The mentorship issue creates a completely different paradigm than conventional pharmaceutical medicine. Yes, the information being passed down from doctor to medical trainee is based on clinical evidence possibly without randomization and placebo.
But the evidence passed down through herbal medicine’s clinical mentorship program has benefits not offered by modern clinical research: This first of which is the application of certain herbal medicines on not just thousands, but millions of people over the centuries. This produces a much larger database of information for clinicians to pass down to their trainees.
Another benefit of this type of clinical testing is that it arrives with personal applications upon different genders, different ages and different metabolisms. This reality that everyone’s metabolism – not just between men and women – is slightly different is even the primary rationale for pharmaceutical medicine needing to be prescribed by one’s personal physician rather than a vending machine for example.
Therefore, experience handed down through centuries of clinical observation adds the individual metabolism issue. A personal practitioner can tease out the metabolism issues as they interview the patient, just as any medical doctor needs to do before prescribing a medication.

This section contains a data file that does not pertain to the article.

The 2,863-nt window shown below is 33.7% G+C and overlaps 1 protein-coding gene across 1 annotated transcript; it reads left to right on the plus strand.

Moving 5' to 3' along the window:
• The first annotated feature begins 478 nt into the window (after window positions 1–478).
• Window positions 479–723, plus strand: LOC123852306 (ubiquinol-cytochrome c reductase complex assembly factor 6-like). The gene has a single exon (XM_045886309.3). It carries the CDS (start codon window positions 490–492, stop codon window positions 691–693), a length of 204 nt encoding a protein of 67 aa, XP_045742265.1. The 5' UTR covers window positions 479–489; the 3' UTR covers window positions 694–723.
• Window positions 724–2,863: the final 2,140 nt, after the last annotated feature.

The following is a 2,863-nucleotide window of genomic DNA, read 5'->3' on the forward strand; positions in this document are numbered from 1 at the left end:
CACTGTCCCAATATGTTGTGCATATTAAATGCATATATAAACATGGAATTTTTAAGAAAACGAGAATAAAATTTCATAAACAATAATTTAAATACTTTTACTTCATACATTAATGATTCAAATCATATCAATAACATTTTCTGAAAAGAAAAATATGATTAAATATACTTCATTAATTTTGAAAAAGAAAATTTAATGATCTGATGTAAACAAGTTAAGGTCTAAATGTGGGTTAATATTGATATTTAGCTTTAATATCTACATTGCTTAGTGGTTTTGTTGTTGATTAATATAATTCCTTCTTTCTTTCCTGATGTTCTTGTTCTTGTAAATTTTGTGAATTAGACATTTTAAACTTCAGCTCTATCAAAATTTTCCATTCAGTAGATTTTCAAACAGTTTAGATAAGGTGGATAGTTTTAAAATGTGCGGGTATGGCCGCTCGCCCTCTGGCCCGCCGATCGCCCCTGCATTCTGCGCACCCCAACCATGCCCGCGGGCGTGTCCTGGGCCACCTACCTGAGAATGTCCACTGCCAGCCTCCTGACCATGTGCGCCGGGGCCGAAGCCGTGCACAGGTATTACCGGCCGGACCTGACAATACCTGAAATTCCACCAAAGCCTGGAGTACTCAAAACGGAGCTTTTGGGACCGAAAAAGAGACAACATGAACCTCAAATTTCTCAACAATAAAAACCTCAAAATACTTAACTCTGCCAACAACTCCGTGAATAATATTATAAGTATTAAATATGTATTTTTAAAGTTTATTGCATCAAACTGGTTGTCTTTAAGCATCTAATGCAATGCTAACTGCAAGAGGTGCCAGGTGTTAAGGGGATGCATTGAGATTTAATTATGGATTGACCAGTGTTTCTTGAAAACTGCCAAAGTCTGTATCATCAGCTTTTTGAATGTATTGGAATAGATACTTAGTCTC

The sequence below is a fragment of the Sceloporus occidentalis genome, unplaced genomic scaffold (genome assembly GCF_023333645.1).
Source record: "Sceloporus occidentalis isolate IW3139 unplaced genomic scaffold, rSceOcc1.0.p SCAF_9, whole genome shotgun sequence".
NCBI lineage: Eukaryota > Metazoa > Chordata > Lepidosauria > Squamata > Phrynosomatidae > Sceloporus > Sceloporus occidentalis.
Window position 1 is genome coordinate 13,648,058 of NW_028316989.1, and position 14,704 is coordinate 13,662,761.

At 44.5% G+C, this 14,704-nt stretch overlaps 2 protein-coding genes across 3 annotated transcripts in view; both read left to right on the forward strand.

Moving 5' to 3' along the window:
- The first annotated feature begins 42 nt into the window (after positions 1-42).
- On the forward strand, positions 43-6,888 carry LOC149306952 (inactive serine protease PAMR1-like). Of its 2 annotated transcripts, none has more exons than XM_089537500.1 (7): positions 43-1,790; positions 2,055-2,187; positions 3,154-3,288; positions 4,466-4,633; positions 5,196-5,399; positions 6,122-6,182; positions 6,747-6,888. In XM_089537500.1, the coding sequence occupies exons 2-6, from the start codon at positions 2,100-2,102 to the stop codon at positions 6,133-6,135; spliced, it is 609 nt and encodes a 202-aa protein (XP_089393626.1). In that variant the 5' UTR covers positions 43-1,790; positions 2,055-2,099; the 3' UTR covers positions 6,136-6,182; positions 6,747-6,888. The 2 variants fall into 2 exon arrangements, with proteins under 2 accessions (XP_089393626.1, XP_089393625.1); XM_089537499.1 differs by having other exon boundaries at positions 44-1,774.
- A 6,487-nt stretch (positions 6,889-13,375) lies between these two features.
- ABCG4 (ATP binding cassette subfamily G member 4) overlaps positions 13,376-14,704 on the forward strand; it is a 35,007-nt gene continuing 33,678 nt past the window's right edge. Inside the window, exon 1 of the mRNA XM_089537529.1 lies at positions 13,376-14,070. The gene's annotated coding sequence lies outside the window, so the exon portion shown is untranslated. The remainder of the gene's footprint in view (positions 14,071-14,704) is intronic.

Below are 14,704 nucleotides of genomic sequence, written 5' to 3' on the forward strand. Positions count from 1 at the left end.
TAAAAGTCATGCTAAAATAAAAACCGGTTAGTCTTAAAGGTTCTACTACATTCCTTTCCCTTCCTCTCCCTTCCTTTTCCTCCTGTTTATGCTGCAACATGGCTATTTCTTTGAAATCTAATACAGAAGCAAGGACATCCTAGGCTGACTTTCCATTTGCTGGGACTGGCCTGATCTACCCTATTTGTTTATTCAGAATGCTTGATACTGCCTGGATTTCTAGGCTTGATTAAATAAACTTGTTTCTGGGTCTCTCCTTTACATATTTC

Yes, we are certainly proving the evidence-based safety and efficacy of herbal medicine with the research as researchers investigate herbal medicine. But beyond that raw evidence is an intelligence of practitioners arrived at with more information about herbal medicine than these studies reflect.
But one thing has been proven out from the research: The level of adverse side effects among herbal medicine is practically absent when an herb is employed by herbal practitioners after centuries of use.
For example, one multicenter, randomized and controlled study gave either Shenqi qiangjing or prednisone to 132 patients with nephrotic syndrome. More than 14% of the prednisone group experienced negative side effects, while none of the Shenqi group had a negative side effect. There are hundreds of similar examples in the research.
In some cases this safety is established because certain extracts are employed – again arrived at over centuries of trial. But in most cases, herbal medicines employed over centuries by traditional practitioners have few if any negative side effects – as evidenced by five decades of clinical research.
Case Adams is a California Naturopath and holds a Ph.D. in Natural Health Sciences. His focus is upon science-based natural health solutions. He is the author of 25 books on natural health and numerous print and internet articles.